Thursday, December 29, 2011
Just Like That.
Will they understand? Will they be affected or not? Our family is not religious, but I also realized they would overhear things at school. Words like ‘soul’, ‘heaven’, ‘angel’, ‘die, ‘death’ and more. I am not opposed to using any of those, but as with so many of life’s uncertainties, I had expected these would be used at a later time in their little lives. And maybe not all at once.
At first I told them simply that she would not be there when they got back to school. I figured telling them as soon as possible would give them time to digest it. Then I reflected that they had had therapists who stopped working with them, babysitters who were suddenly no longer there and grandparents who live far away that they don’t see often. So maybe this wouldn’t be a shock to them. I told them she had to go somewhere else, and that she loved them and was so very happy to be their teacher. I asked them to draw pictures and ‘bye bye’ cards for her family, and they did. Then they asked if they could resume playing. Just like that.
The school has given us guidance information about what they will be sharing with the kids. Brief, truthful statements, and a ‘we don’t have an answer for that’ if something gets questioned beyond what the school wants to say. They are being very respectful of different people’s personal beliefs and I am grateful for that. In About Dying, An Open Family Book for Parents and Children Together, Sara Bonnett Stein offers some good advice: “It is the job of parents to support and explain reality, to guide a child toward the truth even if it is painful . . . it is only straightforwardness that gives children the internal strength to deal with things not as they imagine them to be, but as they are.” One of my favorite quotes from Anaïs Nin is, "We don't see things as they are, we see them as we are”. Would that we lived in a bubble that protected our children from the big bad world forever. Somewhere in between these two quotes lies dealing with life.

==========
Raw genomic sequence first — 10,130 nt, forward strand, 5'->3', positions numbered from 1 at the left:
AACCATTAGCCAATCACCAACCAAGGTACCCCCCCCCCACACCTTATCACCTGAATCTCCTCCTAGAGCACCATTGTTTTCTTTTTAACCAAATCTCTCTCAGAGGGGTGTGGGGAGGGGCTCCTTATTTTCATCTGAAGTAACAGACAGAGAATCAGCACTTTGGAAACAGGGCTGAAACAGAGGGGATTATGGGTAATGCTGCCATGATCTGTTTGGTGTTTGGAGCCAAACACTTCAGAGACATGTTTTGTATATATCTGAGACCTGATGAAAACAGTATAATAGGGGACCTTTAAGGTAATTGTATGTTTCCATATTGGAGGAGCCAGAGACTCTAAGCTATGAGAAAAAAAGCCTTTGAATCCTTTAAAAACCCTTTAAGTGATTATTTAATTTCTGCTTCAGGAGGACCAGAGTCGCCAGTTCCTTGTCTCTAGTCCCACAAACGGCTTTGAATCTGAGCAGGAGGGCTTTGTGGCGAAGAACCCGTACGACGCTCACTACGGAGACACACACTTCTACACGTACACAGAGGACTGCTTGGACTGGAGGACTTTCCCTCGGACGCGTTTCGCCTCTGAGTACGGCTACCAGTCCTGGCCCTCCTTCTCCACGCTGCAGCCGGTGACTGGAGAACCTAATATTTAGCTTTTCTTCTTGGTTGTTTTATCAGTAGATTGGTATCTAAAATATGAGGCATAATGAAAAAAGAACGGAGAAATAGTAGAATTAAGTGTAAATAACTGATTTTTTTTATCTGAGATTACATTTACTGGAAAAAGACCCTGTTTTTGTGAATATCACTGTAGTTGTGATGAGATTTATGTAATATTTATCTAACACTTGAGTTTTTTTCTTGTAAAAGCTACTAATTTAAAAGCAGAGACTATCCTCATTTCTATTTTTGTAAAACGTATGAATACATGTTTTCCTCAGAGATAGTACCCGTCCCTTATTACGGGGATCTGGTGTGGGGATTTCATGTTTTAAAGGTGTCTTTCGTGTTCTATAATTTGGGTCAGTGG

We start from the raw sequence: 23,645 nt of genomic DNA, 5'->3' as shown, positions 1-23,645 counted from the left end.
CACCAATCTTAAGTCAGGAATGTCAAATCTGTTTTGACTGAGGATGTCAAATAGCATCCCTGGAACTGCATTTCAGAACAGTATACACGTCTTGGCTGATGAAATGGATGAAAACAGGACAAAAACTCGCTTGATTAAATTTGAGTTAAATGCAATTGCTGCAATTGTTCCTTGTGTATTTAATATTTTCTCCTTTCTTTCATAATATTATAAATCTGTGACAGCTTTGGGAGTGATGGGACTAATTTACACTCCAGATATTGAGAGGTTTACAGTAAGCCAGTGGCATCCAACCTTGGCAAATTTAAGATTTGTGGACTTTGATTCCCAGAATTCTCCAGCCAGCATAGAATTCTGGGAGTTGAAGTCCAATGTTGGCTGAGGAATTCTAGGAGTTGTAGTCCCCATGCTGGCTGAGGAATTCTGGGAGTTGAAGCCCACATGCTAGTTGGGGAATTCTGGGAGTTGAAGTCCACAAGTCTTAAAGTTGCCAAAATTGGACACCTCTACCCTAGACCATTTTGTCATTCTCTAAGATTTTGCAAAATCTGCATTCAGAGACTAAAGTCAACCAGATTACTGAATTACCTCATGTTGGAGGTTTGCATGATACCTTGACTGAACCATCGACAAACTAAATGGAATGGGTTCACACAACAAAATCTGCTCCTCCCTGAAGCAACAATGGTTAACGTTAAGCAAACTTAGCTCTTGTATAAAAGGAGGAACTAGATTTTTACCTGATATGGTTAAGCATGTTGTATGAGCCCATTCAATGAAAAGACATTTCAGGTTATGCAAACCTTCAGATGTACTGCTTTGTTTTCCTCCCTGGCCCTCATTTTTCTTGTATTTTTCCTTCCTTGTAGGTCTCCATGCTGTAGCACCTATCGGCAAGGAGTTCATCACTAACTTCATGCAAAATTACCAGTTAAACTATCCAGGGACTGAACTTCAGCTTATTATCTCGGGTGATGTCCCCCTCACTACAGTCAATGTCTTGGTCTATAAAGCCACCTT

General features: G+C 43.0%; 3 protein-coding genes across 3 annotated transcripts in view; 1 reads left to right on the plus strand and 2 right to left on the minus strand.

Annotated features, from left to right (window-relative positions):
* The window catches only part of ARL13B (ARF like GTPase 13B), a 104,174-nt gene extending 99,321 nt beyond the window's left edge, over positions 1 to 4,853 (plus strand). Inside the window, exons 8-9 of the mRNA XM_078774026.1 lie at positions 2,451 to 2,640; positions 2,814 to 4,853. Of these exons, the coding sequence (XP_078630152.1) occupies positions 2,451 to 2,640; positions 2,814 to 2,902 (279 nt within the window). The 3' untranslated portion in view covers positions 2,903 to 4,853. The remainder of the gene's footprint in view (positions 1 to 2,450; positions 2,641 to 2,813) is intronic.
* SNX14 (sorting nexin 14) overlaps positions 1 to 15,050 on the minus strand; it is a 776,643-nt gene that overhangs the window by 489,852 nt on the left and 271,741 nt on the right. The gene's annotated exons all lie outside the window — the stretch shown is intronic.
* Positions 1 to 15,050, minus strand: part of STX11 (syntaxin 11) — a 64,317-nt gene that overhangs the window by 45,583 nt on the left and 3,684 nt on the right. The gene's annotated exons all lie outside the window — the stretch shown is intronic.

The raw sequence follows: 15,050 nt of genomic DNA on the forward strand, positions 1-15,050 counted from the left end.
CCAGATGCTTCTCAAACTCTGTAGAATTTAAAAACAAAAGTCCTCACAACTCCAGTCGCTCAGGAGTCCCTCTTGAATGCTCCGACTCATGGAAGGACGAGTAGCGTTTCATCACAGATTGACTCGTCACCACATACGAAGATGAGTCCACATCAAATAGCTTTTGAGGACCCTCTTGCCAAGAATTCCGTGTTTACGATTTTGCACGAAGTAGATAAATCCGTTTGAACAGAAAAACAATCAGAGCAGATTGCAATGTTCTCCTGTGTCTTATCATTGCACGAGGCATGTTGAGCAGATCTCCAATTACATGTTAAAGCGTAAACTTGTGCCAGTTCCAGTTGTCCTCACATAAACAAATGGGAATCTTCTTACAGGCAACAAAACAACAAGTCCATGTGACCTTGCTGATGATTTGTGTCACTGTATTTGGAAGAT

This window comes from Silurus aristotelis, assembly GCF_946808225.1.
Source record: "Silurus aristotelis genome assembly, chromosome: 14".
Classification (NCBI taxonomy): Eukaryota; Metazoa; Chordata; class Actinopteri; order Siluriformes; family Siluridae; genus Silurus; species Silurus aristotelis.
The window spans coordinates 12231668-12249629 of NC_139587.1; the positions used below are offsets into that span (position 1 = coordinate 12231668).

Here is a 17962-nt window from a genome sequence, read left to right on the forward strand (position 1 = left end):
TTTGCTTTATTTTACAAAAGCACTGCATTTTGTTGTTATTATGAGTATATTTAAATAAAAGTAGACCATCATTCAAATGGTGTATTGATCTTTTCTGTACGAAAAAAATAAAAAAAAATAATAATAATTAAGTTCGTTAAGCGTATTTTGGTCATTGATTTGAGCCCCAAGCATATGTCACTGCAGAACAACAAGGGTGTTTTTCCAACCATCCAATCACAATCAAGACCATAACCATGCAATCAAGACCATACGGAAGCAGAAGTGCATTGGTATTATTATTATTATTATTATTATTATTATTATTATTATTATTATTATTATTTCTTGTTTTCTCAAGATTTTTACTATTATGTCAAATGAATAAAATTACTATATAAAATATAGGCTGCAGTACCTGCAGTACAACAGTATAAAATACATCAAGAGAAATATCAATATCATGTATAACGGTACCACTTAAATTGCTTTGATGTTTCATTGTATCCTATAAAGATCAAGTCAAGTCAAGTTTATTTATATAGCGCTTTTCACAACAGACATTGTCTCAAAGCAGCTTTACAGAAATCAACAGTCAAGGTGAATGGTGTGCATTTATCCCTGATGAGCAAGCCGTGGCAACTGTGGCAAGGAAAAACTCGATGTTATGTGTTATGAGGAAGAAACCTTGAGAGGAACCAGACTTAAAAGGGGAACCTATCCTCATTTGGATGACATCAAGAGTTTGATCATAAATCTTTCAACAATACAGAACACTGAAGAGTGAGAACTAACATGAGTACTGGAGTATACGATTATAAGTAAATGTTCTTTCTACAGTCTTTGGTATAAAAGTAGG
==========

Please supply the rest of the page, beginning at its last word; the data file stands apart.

Tomorrow is Kelly’s funeral. Although I am sad she is gone, I’m not sure it has truly hit me. When school begins again next week, my children will be exposed to others’ grief, and my instinct is to shield them from it as long as possible. But I know kids are very resilient, and learning to deal with life’s eventualities, some harsher than others, will help them be strong as they grow. So tonight we sat down with them and said the words, “Miss Kelly died”. They stared at us. “Miss Kelly’s body stopped working.” More stares. Then, “Miss Kelly’s body stopped working so she had to go somewhere else Mommy?” I swallowed hard. “Yes, baby.” They repeated this question a few times. Then, “Mommy, can I play with my toys now?”
I will follow their lead, and be there to help them. We will honor her memory, and we will go on.
Just like that.